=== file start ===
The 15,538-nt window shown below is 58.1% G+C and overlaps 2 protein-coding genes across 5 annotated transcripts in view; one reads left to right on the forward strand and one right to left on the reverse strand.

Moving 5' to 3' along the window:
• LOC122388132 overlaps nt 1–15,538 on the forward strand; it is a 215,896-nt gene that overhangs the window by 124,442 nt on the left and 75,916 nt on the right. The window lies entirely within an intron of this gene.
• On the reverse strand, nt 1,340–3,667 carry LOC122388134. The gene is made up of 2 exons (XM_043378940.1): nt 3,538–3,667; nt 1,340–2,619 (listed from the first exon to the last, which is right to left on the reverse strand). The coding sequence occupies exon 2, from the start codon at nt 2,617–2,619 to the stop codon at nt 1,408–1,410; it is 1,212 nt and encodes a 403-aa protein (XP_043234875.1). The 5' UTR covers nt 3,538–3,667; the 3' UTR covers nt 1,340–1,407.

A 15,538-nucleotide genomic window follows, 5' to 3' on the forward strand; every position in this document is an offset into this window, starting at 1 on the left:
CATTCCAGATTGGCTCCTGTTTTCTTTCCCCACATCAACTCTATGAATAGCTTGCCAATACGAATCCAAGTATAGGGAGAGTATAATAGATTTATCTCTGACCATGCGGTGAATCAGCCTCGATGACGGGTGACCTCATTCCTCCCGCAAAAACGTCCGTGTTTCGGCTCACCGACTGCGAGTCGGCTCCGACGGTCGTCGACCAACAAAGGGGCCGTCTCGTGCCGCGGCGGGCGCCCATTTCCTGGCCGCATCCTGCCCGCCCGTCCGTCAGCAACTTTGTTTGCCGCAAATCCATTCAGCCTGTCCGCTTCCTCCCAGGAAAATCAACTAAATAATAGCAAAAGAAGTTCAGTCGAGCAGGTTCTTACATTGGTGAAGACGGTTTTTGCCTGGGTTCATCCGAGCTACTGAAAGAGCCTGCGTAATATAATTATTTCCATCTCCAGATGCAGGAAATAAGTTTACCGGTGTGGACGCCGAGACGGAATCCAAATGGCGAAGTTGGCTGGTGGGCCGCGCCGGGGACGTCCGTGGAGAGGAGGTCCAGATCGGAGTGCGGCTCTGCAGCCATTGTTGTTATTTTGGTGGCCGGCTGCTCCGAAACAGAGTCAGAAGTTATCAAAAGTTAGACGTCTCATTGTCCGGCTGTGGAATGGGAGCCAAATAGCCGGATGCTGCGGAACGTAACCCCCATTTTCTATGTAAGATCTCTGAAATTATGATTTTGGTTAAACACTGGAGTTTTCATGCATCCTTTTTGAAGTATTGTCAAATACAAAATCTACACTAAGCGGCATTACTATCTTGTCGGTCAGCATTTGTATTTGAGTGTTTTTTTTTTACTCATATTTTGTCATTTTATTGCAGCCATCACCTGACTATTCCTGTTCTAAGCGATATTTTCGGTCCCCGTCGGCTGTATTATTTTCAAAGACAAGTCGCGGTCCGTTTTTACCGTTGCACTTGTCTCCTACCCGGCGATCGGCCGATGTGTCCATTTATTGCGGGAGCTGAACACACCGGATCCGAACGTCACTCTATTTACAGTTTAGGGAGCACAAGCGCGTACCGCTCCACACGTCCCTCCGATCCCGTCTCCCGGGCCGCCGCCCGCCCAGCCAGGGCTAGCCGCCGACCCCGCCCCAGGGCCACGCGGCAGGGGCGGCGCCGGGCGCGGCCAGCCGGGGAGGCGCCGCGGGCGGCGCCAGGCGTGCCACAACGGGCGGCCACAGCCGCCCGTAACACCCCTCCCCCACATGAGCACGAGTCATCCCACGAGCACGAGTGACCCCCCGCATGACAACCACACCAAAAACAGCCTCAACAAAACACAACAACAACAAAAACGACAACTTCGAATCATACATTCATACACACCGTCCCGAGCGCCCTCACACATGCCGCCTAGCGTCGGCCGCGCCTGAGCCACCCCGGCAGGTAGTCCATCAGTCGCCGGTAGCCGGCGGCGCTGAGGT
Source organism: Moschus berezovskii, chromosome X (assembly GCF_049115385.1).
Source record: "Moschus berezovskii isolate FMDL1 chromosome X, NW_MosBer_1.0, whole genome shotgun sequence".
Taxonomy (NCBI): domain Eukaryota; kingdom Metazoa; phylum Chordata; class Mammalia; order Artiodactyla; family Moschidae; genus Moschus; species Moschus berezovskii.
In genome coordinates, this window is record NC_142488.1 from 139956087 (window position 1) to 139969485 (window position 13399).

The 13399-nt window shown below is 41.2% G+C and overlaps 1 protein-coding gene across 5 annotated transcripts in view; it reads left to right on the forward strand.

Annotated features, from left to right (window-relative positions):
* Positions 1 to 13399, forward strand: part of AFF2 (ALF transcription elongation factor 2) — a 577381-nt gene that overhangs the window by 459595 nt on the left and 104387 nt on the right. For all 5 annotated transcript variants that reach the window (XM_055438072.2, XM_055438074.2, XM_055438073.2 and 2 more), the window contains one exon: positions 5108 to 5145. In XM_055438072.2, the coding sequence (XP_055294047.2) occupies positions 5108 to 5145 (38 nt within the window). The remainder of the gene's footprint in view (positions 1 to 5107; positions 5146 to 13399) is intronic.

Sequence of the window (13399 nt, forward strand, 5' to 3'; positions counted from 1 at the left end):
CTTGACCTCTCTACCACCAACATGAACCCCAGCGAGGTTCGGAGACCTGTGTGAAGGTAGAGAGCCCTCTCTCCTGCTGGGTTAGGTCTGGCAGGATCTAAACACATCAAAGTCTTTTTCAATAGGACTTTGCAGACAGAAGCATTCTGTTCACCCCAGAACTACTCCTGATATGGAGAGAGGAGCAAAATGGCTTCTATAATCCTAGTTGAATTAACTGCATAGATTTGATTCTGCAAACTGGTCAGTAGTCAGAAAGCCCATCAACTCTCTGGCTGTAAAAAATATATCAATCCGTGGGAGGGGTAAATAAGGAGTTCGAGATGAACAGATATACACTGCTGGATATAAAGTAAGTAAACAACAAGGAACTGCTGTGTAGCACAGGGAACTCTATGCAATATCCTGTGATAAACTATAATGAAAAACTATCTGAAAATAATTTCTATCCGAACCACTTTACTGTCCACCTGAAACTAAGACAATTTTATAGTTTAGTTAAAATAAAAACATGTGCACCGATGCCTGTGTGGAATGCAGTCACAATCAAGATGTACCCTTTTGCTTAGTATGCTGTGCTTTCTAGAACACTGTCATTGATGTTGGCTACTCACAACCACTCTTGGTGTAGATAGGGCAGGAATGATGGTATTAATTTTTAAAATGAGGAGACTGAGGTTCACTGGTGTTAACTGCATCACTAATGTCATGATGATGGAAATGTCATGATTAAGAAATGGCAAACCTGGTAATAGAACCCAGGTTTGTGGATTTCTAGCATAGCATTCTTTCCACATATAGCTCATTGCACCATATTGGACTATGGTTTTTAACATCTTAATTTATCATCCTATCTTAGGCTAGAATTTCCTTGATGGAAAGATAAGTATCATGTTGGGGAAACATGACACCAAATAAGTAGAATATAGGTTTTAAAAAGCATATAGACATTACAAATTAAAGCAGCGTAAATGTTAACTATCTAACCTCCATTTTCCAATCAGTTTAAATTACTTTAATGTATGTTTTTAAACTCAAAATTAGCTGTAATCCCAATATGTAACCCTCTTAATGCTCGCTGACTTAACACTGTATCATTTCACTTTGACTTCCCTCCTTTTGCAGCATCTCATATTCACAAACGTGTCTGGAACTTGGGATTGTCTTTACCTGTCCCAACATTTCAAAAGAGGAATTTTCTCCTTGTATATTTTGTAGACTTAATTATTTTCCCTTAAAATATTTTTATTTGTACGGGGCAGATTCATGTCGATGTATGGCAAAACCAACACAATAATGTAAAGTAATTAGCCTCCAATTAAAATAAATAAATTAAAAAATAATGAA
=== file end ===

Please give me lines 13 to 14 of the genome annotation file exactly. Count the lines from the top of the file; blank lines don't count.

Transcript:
* Positions 1 to 13399, forward strand: part of AFF2 (ALF transcription elongation factor 2) — a 577381-nt gene that overhangs the window by 459595 nt on the left and 104387 nt on the right. For all 5 annotated transcript variants that reach the window (XM_055438072.2, XM_055438074.2, XM_055438073.2 and 2 more), the window contains one exon: positions 5108 to 5145. In XM_055438072.2, the coding sequence (XP_055294047.2) occupies positions 5108 to 5145 (38 nt within the window). The remainder of the gene's footprint in view (positions 1 to 5107; positions 5146 to 13399) is intronic.

Sequence of the window (13399 nt, forward strand, 5' to 3'; positions counted from 1 at the left end):